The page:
Phil Mickelson, other LIV golfers drop antitrust lawsuit from PGA Tour

Phil Mickelson, other LIV golfers drop antitrust lawsuit from PGA Tour

High Flyer GC Team Captain Phil Mickelson is seen on the 18th tee during Day Two of the LIV Golf Invitational – Chicago at Rich Harvest Farms on September 17, 2022 in Sugar Grove, Illinois.

Chris Trotman | LIV Golf | Getty Images

Phil Mickelson and three other LIV golfers drop antitrust lawsuits against them on the PGA Tour.

Mickelson and 10 other players had ties to LIV They filed a lawsuit against the PGA Tour in August after the tour banned them for participating in rival LIV Golf. League. The suit says the PGA Tour bans are anti-competitive.

Jonathan Grella, a representative for LIV Golf, said the significance of the lawsuit remains and LIV will continue to pursue the matter.

The PGA Tour declined to comment.

Taylor Goch, Hudson Swafford and Ian Poulter have dismissed their claims against the PGA Tour, according to a court filing Tuesday in the U.S. District Court for the Northern District of California.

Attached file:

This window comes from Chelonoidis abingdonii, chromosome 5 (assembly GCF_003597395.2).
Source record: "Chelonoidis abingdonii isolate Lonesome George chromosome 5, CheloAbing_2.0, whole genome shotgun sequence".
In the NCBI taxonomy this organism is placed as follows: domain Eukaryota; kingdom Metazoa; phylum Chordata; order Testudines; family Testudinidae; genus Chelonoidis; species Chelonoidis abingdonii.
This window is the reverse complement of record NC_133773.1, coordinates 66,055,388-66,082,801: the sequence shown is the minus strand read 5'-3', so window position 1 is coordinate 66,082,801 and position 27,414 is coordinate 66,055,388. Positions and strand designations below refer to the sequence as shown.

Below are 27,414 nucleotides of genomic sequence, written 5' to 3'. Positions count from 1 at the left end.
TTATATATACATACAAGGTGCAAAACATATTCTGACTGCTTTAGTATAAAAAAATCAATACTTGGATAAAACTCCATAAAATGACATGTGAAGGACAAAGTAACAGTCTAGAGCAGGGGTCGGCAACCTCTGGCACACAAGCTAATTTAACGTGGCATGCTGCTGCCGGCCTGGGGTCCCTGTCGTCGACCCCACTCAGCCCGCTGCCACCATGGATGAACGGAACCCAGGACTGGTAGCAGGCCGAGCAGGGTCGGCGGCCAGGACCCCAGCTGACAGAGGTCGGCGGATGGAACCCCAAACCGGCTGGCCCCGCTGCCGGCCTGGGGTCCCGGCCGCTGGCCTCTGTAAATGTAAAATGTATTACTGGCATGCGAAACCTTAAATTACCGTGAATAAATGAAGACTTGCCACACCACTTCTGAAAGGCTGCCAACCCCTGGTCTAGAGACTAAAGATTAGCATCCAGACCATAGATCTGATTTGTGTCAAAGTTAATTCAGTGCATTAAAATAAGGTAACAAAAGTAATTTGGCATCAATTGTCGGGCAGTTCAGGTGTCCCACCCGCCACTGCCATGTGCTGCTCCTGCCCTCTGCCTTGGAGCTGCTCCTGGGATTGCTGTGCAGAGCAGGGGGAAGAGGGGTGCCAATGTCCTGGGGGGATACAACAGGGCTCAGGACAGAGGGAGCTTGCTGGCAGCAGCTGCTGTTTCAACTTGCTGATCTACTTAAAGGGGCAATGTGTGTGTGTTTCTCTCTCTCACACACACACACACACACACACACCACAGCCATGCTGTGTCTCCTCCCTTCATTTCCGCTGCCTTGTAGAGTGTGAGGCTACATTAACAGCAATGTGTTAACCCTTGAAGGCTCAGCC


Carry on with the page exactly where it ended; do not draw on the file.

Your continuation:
“Players’ rights are protected by LIV’s involvement in these matters and I do not feel it is necessary for me to be a part of the process,” Mickelson said in a statement through LIV Golf.

The other three players indicated their belief that LIV adequately pursues antitrust claims.

TThe Justice Department is also investigating the PGA Tour for possible antitrust violations. Affiliated with LIV Golf.

When the lawsuit was first filed, PGA Tour Commissioner Jay Monahan stood by the decision to ban players associated with LIV.

“Allowing him to re-enter our events would destabilize the Tour and the tournament, harming our organization, players, partners and fans,” Monahan said in a memo to tour members.

LIV Golf has also been the subject of scrutiny. The league is partially funded by the Saudi Arabia Public Investment Fund, which is controlled by the Saudi Crown Prince. Mikkelsen has been criticized for his ties to the government and has admitted to human rights abuses in the country.

Critics have called the league an attempt to “wash the sport” to improve Saudi Arabia’s image.

Earlier this month, LIV Golf CEO Greg Norman visited Capitol Hill. According to Grella, “to educate members on LIV’s business model and to counter tourism’s anti-competitive efforts.”


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